Isn't this the Black Liberation Theology guy that espouses the filth that Jeremiah Wright preached to Obama for 20 years?

      April 23, 2012 at 1:52 am |
  3. b4bigbang

    "Swarm" of earthquakes detected in the Pacific Northwest.
    Jesus predicted these things as a sign of the end times – it's in the Gospels!

    April 23, 2012 at 1:00 am |
    • A Moron by many other names is still just sayin

      And Jesus is wrong again, just like all the other clusters of earthquakes that occured over the last 2000 years that wasn't the end of times either. He was wrong about the arrival of the Kingdom of God in the lifetimes of some of his audience, so what do you really expect about morons like b4thinking interpreting it to mean now.

      Hey just banging! It's called plate tectonics, you bloody idiot!

      April 23, 2012 at 1:36 am |
    • Jesus' AMAZING PROPHECIES!!!!!!!! Nobody else could have predicted these!

      Who but Jesus, the incarnate avatar of God, could have possibly predicted wars and rumors of wars? Wow, what an amazing prediction that NOBODY could have predicted!

      "Nation will rise against nation, and kingdom against kingdom." Yes, that hasn't happened continuously since before recorded history or anything! What an amazing prediciton!

      "There will be famines and earthquakes in various places." How could Jesus have known that if he wasn't the true Son of God!

      War. Famine, Earthquakes. No, those haven't happened continuously since long before Jesus or anything. But all those other times were fake – b4justsayin has SPECIAL INSIGHT that these are the real ones, and the ones that happened every year since before Jesus were fakes.

      April 23, 2012 at 1:56 am |
  4. DHumeSaves

    Theologians proclaim arguments that are nonsense, but are seen as logical points by their followers who are hungry for any reason to keep believing. After all, the first premise in many Christian minds is their religion is true. And anything that is unexplainable equates to the existence of God, that Jesus is God, that Jesus resurrected, that there is a Hell for non-Christians, and all these ideas correspond with each other.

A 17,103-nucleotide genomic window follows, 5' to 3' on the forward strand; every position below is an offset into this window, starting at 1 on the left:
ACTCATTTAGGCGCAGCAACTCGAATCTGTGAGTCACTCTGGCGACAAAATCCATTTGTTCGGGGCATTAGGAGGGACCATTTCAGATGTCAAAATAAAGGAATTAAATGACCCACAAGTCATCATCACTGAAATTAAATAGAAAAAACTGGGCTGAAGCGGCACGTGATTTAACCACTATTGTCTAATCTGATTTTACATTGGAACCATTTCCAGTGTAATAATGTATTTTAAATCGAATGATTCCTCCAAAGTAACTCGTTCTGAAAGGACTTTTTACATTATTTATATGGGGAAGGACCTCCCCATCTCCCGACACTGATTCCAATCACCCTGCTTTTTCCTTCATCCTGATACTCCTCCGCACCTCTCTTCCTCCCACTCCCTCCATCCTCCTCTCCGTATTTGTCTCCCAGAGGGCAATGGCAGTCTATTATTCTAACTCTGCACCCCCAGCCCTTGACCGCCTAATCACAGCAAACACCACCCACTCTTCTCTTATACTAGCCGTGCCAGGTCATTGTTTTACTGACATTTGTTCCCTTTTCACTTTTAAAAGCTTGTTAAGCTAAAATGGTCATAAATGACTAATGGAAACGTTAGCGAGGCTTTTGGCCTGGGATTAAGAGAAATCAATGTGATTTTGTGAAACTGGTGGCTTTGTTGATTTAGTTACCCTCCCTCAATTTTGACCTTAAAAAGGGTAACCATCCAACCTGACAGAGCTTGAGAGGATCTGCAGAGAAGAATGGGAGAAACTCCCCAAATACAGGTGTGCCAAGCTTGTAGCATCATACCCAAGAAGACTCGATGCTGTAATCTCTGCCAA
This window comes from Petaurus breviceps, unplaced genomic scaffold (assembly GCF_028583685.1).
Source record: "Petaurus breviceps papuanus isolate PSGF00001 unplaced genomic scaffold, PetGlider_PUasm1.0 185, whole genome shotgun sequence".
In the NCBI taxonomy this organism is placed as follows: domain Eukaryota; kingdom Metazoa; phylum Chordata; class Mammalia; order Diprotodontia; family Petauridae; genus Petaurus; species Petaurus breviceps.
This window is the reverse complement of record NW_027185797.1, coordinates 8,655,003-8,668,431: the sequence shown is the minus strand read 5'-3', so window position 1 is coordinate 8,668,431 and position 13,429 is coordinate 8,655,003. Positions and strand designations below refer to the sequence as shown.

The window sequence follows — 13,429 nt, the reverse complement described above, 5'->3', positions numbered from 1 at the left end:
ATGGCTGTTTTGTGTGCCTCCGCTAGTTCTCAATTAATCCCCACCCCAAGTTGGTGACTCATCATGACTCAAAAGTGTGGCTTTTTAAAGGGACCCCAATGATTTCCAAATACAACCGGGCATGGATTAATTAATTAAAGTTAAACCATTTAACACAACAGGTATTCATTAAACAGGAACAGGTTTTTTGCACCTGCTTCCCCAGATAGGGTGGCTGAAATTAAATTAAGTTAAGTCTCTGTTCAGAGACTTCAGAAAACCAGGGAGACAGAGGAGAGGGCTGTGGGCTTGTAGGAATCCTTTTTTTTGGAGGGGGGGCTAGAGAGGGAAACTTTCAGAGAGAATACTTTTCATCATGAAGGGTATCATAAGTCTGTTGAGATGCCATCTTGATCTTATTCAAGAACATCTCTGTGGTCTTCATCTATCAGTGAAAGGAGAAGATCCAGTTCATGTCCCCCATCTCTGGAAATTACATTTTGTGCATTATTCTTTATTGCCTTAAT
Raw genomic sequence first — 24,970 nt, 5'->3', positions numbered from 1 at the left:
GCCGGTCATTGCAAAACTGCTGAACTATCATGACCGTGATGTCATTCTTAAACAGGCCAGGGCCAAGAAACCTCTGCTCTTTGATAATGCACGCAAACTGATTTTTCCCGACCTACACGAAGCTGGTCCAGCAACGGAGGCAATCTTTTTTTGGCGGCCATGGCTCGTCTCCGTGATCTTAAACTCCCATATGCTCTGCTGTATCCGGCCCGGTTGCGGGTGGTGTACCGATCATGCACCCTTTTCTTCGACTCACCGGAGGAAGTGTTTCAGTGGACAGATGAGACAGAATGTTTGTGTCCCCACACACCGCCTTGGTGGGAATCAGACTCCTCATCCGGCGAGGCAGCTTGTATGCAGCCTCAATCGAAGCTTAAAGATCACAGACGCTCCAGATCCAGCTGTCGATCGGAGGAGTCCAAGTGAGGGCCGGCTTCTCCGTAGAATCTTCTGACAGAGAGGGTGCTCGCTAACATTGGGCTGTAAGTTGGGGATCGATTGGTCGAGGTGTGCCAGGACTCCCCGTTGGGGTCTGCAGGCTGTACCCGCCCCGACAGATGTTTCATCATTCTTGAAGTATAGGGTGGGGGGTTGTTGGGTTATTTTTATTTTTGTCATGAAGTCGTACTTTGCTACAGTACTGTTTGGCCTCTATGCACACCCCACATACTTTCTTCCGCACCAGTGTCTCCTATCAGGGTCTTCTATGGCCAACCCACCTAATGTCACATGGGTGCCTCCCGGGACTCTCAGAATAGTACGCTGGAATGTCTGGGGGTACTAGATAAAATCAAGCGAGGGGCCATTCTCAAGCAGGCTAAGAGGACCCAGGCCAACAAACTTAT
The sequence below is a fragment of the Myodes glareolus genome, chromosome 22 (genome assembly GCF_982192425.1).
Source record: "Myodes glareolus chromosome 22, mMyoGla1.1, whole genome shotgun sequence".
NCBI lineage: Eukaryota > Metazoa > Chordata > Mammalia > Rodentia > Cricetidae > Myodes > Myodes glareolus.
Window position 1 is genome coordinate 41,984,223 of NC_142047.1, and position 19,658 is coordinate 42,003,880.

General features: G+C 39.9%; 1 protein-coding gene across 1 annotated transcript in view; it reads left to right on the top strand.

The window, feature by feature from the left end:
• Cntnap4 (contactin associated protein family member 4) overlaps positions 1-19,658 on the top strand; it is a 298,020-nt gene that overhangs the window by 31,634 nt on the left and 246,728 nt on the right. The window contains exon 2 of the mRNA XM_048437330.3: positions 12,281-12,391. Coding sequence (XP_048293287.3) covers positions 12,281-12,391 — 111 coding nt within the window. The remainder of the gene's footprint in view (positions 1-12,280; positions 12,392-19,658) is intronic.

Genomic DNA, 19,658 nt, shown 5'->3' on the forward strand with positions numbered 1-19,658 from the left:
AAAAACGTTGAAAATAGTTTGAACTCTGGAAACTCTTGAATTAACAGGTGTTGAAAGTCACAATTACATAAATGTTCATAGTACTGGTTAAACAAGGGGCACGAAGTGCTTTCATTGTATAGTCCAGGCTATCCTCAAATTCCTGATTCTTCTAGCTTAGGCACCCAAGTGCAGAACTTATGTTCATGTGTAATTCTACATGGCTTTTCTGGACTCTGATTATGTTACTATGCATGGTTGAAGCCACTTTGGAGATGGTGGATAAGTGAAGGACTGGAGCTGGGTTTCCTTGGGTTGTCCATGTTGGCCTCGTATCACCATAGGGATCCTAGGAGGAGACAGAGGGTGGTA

April 23, 2012 at 12:44 am |
  5. Mr.Scott

    One thing about slavery that seems to mostly get left out: The blacks in Africa helped the white man in capturing and enslaving their fellow blacks. Didn't matter if women or kids were involved. Also the U.S. NAVY sent ships, consisting of 99% white men, head off slave ships and free those crammed in those ships.

    April 23, 2012 at 12:42 am |
  6. Justsayen27

    While America will never forget about the 86 years (FACT: America becomes it's own independant country on July 4th, 1776 with it's own laws govening the slave trade and slavery offically ends June 19, 1862) it took part in buying black salves from black Africans in Africa. But will blacks in America ever forgive their own black country men selling their own black country men to rich europeans. If the blacks in Africa never offered thier own people as a sellable item as work slaves, then slavery of blacks would never exsit...Why do you hate whites for buying and not your own people for selling???
    I live in the north east and Im always hearing how the Egyptians were blacks because Egypt is part of the African continent and they were all powerful...well if that's true, the Egyptians enslaved the Jews for over 800 years.

    April 23, 2012 at 12:37 am |
    • Ethan Hawley

      Yeah, because African Americans were given the real right to vote, almost, what, 50 years ago. As soon as slavery officially ended they had all the rights of whites. Give or take a few of the essentials. And did you not catch the section about lynching?

      April 23, 2012 at 12:45 am |
    • Faithful

      If there were no BUYERS there would have been no sellers. Supply and demand, right?

      April 23, 2012 at 12:46 am |
    • Justsayen27

      Faithful
      It doesn't change the fact that they made a conscious choice of thier own free will without any one forcing them to sell their own people. And YES..in your own words.1. Supply and 2. Demand...not demand (looking for slaves and telling the black africans to sell their own people) and supply (black africans agreeing and then selling thier own people).

      April 23, 2012 at 12:55 am |
    • Justsayen27

      Ethan Hawley
      Read this: http://en.wikipedia.org/wiki/Lynching_in_the_United_States
      It's about the largest mass lynching in American history...and guess what, it wasn't blacks...it was Italians! It also speaks of continued mass violence and hangings of Italians in the south...difference is...the got over it...stopped crying and became productive Americans instead of using it for gain!

      April 23, 2012 at 1:00 am |
    • Shawn L

      Black men were given the right to vote in 1865, before white women.

      April 23, 2012 at 1:42 am |
    • Sphardum Noomspha